Estate managers will love this. For example, by knowing a region's "natural" performance peaks and lulls event planners can see what times might be best to stage events. In the same vein, access to detailed traffic numbers can be used to judge how well said events were received. Did traffic drop shortly after the DJ started a Cantonese Bluegrass set at quarter past the hour? Just drag over the little time span box below the graph to "zoom in" on the data.

This view lets me see how busy Bay City - Dennis was during the Thursday night "Rumble" car race and compare it to the general performance of the region as shown by the red Frames Per Second Line. There was some peak lag and I can see where the sim emptied of racers during the legs that crossed into adjacent regions. I can guess that the sim crossings caused the lag spikes. By mousing over data points I can even see the names of those present. Imagine being able to tag griefers by name!

The panel above contains useful information should an Estate Owner/Manager need to contact Concierge Services about issues with the region, in particular the last date/time the region was restarted and the sever information.

Pinkie is alone in my world but an Estate Owner/Manager could put out one on each region to be monitored and reported on the Web. Unlike some systems I've seen, there's no need to teleport to the reporting prim for information. In fact, there's no need to log into Second Life at all. This also reduces the total Land Impact (LI) needed compared to some systems (I saw one the other day when I was exploring it was something like 20 LI as it rezzed prims as needed for various data points).

This is a Beta service for now but it is working very, very well so far. The cubed needed to be replaced once when the monitoring site was suffered a DDoS attack. And there was one update when Ansi found a minor bug (which I never noticed).

The update process was amusing. I dropped the updater on the ground and it zipped about to find Pinkie. After a couple moments the crosshairs disappeared and a Torley Linden-themed sphere orbited Pinkie for a few more moments then de-rezzed itself upon update completion.
Ansi plans additional features, too: Memory usage by avatar; E-mail alerts based on activity; Ban list control; and "onethousandtwentyfourandahalf other features" to come. Of course, Ansi's exceptional customer service (she proactively contacted me several times) and all these features aren't free. As I mentioned, this is a subscription service but the cost is very low at L$250/week ($1.32 USD as of this writing ... less than a cup of coffee).

Yes, Pinkie is quite the gadget. Regular readers know I don't normally review products (full disclosure: Ansi sent a demo unit to me) but Ansi's Performance Prim is certainly an item I will tell my friends about. Any Estate Owner/Manager will find this tool helpful and well worth the investment.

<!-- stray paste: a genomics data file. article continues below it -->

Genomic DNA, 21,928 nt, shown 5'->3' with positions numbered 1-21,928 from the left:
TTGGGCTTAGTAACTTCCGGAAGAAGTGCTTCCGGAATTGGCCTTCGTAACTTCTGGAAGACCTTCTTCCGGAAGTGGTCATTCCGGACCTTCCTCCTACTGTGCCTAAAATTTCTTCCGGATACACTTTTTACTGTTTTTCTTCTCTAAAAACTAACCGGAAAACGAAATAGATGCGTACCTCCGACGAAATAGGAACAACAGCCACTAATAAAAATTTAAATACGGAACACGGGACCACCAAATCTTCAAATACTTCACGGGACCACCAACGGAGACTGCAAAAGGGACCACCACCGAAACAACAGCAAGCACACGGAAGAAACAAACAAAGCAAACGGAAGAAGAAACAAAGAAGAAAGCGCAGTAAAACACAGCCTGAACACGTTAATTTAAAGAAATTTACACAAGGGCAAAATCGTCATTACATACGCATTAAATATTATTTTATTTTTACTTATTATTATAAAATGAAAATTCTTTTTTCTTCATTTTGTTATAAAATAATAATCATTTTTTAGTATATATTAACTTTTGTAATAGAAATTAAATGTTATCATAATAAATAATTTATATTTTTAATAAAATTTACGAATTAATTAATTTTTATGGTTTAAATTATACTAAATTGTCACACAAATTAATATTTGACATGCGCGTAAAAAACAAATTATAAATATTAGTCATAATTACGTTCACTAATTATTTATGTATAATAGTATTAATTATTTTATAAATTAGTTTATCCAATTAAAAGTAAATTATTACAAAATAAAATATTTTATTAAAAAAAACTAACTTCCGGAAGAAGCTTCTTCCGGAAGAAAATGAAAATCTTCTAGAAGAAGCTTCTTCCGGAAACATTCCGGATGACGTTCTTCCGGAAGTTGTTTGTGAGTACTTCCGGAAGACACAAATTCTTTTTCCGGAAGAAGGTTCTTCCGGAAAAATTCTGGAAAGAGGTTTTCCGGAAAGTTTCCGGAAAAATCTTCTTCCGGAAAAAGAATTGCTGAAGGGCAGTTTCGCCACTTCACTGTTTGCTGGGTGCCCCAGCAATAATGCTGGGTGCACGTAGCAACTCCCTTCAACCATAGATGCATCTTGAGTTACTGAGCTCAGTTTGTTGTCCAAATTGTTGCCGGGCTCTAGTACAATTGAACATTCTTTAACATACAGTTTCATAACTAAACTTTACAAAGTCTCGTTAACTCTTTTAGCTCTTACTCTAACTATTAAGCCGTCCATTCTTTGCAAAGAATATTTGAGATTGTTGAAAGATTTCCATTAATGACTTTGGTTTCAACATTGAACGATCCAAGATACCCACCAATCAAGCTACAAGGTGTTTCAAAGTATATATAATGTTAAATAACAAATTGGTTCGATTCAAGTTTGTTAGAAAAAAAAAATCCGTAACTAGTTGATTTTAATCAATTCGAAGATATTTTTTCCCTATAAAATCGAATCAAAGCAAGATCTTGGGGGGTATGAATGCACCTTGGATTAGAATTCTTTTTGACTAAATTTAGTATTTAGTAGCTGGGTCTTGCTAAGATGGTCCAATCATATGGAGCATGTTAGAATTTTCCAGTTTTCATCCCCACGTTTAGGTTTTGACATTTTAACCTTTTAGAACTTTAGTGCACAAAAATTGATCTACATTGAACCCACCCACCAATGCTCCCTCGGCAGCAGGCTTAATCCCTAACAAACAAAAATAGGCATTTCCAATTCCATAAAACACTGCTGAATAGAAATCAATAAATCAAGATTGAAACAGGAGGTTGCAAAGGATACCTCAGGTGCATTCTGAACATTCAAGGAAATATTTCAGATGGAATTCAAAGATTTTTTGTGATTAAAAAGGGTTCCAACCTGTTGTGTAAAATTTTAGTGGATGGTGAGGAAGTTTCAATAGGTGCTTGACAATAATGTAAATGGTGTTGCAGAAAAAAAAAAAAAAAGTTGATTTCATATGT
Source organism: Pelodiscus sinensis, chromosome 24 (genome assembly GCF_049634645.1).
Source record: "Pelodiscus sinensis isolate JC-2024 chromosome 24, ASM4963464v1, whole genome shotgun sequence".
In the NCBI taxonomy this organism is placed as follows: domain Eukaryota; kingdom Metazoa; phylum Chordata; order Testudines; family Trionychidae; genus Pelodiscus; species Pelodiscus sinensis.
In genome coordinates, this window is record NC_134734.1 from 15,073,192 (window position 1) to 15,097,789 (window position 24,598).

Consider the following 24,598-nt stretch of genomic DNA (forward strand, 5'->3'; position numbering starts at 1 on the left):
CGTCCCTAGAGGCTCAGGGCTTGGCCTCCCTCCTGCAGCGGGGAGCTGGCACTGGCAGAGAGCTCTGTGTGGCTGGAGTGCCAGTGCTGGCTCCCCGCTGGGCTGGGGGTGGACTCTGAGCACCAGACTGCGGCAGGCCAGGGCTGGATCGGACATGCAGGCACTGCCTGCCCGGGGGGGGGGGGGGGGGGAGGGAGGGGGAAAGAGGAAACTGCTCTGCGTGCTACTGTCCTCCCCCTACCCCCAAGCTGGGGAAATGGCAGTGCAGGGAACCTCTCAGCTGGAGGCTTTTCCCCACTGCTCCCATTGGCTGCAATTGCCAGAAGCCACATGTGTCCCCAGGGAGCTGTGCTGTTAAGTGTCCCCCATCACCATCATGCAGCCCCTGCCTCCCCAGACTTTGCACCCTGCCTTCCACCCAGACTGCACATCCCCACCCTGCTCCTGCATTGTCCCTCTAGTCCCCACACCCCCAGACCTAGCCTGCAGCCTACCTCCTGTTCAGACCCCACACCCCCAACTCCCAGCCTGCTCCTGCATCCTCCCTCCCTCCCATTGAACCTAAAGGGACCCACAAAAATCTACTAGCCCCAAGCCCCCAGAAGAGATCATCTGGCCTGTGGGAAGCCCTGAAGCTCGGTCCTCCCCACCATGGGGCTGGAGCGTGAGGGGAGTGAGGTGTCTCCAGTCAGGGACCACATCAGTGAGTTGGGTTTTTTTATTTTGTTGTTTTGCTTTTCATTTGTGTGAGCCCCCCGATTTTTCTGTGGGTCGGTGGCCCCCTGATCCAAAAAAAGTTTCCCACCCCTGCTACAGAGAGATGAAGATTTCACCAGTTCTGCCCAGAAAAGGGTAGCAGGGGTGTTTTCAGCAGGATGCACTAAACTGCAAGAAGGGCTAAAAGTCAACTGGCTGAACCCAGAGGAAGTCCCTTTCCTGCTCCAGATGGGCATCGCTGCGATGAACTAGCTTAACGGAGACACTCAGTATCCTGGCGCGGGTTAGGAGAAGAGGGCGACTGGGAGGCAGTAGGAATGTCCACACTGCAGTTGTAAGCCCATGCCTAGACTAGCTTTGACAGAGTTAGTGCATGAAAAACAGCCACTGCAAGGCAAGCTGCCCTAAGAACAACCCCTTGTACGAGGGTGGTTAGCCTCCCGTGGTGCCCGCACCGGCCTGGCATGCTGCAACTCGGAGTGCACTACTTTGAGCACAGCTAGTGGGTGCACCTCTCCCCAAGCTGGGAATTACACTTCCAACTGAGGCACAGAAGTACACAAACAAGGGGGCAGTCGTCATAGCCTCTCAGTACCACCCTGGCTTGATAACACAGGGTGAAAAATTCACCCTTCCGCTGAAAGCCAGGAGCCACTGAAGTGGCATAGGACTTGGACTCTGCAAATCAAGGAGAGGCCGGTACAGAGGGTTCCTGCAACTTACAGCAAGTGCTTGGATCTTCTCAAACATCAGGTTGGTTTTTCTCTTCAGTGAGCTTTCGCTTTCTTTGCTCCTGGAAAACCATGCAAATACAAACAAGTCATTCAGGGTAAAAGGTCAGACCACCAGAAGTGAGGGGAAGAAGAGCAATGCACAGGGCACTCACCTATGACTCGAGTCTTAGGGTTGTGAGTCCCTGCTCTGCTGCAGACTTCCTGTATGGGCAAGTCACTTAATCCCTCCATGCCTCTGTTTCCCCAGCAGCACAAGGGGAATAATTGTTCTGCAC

Thursday, September 19, 2013

2nd Screen Time

Many of you know that I love my iPad Mini (and my iPod Touch) for letting me communicate with non-ASL speakers via Facetime, Messages, Proloquo2Go, Penultimate, and even just Notes. But I also do some gaming when I'm not near my desktop computer to log into Second Life. Here's a sampling of what I'm playing now (and check here for past posts in this vein).

The game I play most often is Fairway Solitaire HD by Big Fish. As the name and picture indicate, it's a game of cards based on the solitaire format, but there's a twist ... you're playing golf!! Since that Seven of Hearts can't be played, I can draw a club from my bag (bottom right) or tap the draw pile in hopes that another card can be played. The idea is to clear the field thus finishing the "hole" while leaving as many cards in the draw pile as you can. That affects the stroke count of the hole as if you were golfing. Hazards such as rough, sand traps, and water barriers are on most courses and a pesky gopher can pop up at any time leading to fun mini games, penalties, or even bonuses. If you can fill the shot meter top right via continuous play streaks, you can earn game cash to buy extra goodies like new card backs, special games, or game enhancements (of course, you can buy game cash with Real Life cash). I play at least 2 courses (three to nine holes each) in this game every day. It's fun even without the hilarious commentary from off-screen sports analysts and the antics of the gopher.